The True Costs of “Free” HTML5 Video Players

What is the true cost of using a free HTML video player?

HTML5 is a front-end, cross-platform technology with a growing footprint across devices. Over half of the top 1 million websites use HTML5, according to BuiltWith. And, 66% of mobile developers use HTML5, according to VisionMobile. Plus, many consumer electronics manufacturers are including support for HTML5 in devices such as connected TVs and game consoles.

This makes HTML5 a useful technology for media and entertainment (M&E) companies that want to extend video content out to the largest number of consumers on the most possible devices.

The first step for any transition to HTML5 involves deciding which player technology to use. Can you use a free HTML5 video player? Or, do you require more robust, premium HTML5 player technology?

When making this decision, it helps to know some of the pitfalls of the free option. Here are eight of the most common pitfalls:

  1. More customization work — Browsers right now do not implement HTML5 in the same way. As a result, it takes custom work to get free HTML5 player technology working across all the different browser implementations. Adobe Primetime has already done this work for you. Its HTML5 player framework includes a smart heuristic engine that understands the capabilities of each browser and makes any adjustments needed to provide the same experience across devices. It can also fallback to leverage Flash if an HTML5 implementation can’t support the intended experience.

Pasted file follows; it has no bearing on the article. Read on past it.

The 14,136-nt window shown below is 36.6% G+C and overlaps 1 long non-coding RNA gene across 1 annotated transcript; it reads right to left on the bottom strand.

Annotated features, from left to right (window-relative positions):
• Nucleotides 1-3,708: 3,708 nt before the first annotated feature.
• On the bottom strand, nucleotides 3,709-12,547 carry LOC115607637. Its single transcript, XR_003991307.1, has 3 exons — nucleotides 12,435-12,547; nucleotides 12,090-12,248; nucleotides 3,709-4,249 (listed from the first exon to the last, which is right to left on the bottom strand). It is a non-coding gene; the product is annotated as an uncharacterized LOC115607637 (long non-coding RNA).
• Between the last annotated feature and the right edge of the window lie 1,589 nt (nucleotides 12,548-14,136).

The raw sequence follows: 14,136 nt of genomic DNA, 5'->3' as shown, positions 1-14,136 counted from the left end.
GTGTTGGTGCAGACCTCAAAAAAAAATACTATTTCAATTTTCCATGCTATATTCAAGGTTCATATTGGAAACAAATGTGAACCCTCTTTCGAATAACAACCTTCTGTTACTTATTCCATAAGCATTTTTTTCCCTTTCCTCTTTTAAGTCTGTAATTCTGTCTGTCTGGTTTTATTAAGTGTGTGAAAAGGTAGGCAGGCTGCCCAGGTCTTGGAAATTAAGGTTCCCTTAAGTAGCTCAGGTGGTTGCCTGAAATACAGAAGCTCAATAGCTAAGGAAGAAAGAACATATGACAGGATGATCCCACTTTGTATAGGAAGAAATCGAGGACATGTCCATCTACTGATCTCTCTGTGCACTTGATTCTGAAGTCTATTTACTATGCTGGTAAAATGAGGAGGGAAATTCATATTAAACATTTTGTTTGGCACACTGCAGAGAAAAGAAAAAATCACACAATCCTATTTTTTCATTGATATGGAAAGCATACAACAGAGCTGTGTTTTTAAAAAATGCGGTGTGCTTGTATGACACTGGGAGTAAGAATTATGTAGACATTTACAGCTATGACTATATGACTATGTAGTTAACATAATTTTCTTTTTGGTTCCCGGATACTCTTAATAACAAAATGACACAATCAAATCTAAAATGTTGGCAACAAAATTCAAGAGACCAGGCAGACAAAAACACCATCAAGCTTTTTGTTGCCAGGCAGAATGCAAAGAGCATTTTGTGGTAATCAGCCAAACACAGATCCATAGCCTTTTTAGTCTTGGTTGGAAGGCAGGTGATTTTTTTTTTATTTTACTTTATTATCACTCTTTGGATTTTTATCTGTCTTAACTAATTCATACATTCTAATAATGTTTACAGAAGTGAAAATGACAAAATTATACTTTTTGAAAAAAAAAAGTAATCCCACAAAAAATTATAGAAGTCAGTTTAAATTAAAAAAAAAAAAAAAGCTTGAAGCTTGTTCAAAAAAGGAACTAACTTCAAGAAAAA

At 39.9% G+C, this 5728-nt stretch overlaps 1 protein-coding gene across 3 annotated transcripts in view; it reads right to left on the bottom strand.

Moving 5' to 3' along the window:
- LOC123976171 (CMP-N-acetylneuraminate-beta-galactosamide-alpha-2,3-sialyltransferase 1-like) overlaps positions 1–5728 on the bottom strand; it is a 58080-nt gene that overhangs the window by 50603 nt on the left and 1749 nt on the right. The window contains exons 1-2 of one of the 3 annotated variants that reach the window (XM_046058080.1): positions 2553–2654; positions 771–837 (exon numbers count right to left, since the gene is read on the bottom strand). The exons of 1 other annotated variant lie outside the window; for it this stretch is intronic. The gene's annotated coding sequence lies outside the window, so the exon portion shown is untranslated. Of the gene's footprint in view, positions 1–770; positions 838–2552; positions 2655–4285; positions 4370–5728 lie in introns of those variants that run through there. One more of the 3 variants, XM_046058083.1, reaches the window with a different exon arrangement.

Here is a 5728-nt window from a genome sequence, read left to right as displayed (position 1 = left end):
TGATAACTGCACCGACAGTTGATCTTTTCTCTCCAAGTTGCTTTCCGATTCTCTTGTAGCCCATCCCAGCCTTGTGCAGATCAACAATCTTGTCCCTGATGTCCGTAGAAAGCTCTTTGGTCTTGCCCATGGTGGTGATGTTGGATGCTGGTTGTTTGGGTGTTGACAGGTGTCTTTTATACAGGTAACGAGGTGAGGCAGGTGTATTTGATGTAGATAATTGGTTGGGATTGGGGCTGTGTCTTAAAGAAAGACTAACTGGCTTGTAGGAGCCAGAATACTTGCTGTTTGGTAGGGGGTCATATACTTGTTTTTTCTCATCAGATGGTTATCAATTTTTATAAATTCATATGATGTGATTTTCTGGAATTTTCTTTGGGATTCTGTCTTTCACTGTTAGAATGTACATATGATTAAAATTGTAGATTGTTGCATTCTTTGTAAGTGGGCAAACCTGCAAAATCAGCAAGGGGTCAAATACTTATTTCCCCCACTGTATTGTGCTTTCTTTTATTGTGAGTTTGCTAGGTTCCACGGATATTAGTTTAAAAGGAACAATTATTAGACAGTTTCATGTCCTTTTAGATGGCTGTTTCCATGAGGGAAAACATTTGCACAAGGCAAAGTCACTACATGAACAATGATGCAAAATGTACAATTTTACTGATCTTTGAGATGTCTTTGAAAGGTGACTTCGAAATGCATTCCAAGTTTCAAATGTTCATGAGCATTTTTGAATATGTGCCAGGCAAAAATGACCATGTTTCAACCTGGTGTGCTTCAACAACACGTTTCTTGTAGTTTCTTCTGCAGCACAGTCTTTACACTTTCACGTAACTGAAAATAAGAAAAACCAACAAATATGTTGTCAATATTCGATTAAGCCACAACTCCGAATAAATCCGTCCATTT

2. Longer time to market — When using free HTML5 player technology, the customization work mentioned above will have to be done with every new device you want to reach that comes to market supporting HTML5. Developing and testing this work will slow your time to market. In contrast, reaching new devices with Adobe Primetime’s HTML5 player framework is fast and easy because the APIs are always the same. Developers work with familiar APIs and can apply an existing, automated testing framework. This speeds time to market for Adobe Primetime customers.
  3. Harder to protect content — Free HTML5 technology makes it difficult to do content protection in a uniform way across browsers because each browser supports content protection specifications like the Encrypted Media Extensions (EME) specification to a varying degree of maturity. This introduces more custom work to get free HTML5 player technology to deliver protected content across devices. Adobe Primetime supports a multi-DRM solution, which can automatically deliver protected content with the best type of DRM protection for each device.
  4. Lack of monetization capabilities — Free player technology does not include ad insertion by default. Adobe Primetime includes ad insertion with its HTML5 player framework, which enables the seamless delivery of personalized pre-roll, mid-roll, and post-roll ads into a TV-like experience.